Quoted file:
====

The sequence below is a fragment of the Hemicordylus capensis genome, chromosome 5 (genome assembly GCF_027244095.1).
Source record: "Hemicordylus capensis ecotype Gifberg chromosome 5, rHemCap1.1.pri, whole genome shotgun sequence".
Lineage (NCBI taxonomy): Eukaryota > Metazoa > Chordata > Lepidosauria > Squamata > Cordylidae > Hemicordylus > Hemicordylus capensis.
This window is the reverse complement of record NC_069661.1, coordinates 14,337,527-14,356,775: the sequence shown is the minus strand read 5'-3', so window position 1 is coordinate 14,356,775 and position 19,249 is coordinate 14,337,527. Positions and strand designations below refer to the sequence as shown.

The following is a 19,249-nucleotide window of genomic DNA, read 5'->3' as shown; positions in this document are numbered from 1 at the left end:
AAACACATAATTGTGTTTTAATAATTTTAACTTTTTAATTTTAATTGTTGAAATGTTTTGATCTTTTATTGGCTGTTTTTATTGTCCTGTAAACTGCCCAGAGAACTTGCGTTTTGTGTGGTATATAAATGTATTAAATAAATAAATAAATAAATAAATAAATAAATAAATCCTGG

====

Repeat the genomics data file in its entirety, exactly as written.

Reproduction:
The sequence below is a fragment of the Hemicordylus capensis genome, chromosome 5 (genome assembly GCF_027244095.1).
Source record: "Hemicordylus capensis ecotype Gifberg chromosome 5, rHemCap1.1.pri, whole genome shotgun sequence".
Lineage (NCBI taxonomy): Eukaryota > Metazoa > Chordata > Lepidosauria > Squamata > Cordylidae > Hemicordylus > Hemicordylus capensis.
This window is the reverse complement of record NC_069661.1, coordinates 14,337,527-14,356,775: the sequence shown is the minus strand read 5'-3', so window position 1 is coordinate 14,356,775 and position 19,249 is coordinate 14,337,527. Positions and strand designations below refer to the sequence as shown.

The following is a 19,249-nucleotide window of genomic DNA, read 5'->3' as shown; positions in this document are numbered from 1 at the left end:
AAACACATAATTGTGTTTTAATAATTTTAACTTTTTAATTTTAATTGTTGAAATGTTTTGATCTTTTATTGGCTGTTTTTATTGTCCTGTAAACTGCCCAGAGAACTTGCGTTTTGTGTGGTATATAAATGTATTAAATAAATAAATAAATAAATAAATAAATAAATAAATCCTGG